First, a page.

Plot: After the Undertaking, Oliver Queen and Starling City come to terms with what has happened. While the Arrow is still determined to protect his city, Oliver must now find a way to do it to avoid being a killer. He owes it to Tommy.
When a new threat arises – one that is almost impossible to stop – that newfound resolution will be put to the test. Oliver needs all the help he can get from friend and foe alike. But sometimes, the distinguishing between the two is harder than it appears. Oliver must face his past to secure his future.
Quote: `My name is Oliver Queen. After five years on a hellish island, I have come home with only one goal – to save my city. But to do that, I can’t be the killer I once was. To honour my friend’s memory, I must be someone else. I must be something else.`
Opinion: I struggled my way through the first series and it took a while before I was gripped by the episodes. There certainly wasn’t that problem with the second series. From very early on, enough mystery and tension was being shown that I was eager to watch the next one. If nothing else, that reason alone is enough to make the second series far stronger than the first.
The plot is mainly one long story arc this time around. Although there are different focuses for each week, the underlining theme is there throughout. While this does work for the twists and turns of the series, it felt like it went on a little too long at times. There are only so many cliffhangers you can have on the same story arc before they lose some of their tension and become inevitable.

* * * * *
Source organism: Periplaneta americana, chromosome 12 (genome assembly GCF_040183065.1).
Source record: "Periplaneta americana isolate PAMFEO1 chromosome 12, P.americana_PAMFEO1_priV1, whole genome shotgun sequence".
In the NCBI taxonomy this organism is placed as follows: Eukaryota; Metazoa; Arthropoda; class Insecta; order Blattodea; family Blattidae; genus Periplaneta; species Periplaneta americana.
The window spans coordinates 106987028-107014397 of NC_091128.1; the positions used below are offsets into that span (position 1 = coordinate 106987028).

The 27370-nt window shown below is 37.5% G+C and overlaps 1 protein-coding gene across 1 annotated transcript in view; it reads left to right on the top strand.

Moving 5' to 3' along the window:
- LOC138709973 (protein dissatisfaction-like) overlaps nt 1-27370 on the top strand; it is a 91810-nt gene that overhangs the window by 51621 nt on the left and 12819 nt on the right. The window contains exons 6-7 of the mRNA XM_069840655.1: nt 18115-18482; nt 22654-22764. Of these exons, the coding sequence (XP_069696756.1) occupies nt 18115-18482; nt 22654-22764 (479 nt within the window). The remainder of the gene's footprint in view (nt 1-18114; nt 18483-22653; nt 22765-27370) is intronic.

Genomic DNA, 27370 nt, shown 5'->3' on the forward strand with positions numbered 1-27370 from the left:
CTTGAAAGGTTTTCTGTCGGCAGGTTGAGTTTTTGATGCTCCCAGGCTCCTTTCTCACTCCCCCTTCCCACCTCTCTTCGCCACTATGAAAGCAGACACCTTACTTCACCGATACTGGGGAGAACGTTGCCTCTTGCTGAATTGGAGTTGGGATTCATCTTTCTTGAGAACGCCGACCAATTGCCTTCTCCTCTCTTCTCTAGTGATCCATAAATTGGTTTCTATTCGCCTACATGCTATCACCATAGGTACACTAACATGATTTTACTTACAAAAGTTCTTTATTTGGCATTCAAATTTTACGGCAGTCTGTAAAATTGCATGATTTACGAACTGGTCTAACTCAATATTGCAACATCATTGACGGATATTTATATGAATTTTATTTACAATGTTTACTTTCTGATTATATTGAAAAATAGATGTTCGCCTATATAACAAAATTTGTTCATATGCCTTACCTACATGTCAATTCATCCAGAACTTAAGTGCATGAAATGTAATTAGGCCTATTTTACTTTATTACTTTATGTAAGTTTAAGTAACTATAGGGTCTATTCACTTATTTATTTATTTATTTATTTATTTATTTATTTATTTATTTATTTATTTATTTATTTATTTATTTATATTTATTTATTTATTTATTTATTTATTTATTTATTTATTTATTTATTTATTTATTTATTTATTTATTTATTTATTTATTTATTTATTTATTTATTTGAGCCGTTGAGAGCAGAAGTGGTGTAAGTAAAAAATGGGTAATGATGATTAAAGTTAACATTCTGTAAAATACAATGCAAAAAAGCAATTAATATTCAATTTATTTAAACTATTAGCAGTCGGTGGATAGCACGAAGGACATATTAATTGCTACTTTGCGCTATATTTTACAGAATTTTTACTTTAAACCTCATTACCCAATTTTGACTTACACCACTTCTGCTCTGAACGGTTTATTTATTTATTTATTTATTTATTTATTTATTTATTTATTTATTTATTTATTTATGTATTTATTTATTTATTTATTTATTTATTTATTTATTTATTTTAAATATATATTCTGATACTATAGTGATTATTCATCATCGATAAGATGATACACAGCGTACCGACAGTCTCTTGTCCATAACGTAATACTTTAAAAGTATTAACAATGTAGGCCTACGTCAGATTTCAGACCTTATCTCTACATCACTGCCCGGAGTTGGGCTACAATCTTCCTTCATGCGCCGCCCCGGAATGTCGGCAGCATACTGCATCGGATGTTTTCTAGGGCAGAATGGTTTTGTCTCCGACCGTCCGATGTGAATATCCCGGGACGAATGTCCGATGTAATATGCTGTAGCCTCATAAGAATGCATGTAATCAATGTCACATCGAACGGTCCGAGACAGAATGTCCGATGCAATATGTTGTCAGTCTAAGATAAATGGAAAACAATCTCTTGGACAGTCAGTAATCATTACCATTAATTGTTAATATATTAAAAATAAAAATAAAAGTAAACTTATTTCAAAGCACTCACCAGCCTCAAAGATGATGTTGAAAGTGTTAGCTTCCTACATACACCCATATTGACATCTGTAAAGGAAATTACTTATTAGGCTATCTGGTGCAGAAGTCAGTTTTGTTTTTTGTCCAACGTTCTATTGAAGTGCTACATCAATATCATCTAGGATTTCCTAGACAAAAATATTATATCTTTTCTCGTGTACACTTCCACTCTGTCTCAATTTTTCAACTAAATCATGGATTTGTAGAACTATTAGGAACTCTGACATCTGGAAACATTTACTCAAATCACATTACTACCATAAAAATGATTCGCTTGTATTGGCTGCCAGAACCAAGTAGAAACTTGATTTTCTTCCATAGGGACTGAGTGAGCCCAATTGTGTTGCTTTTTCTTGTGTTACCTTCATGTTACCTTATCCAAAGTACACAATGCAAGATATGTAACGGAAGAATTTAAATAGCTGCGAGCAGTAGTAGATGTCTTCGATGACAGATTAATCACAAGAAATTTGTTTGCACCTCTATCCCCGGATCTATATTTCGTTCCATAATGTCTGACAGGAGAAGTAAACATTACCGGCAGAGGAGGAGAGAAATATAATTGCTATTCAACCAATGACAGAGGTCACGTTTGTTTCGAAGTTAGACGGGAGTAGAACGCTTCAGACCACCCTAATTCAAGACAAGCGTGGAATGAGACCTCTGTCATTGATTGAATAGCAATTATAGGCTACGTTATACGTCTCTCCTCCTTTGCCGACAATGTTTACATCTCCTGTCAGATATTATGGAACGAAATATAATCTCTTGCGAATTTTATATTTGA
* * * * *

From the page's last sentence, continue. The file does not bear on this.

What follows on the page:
There is also a lot more set in the “past” – relating back to Oliver’s time on the island. While this works, it begins to get a little far-fetched as to how it took him five years to get home considering everything that appears to have happened and the amount of people he supposedly interacted with during this time.
The character development in this series is strong though. Oliver started that journey in the first series. This time, everyone else has the chance to play catch up. Felicity and Diggle have their chance to play the hero. Roy gets in over his head…and comes out on top. Laurel hits rock bottom and must discover her survival instinct. And Thea deals with more than she can accept and comes through it. All the characters are stronger, more defined and their progression is clear to see. It keeps the plots refreshing when new heroes are emerging all the time.
Overall, the second series is stronger than the first. The characters are more relatable and the tension present in the plotlines makes you want to keep watching as fast as possible. Given the strength of this second series, I’m looking forward to watching the third and seeing more development.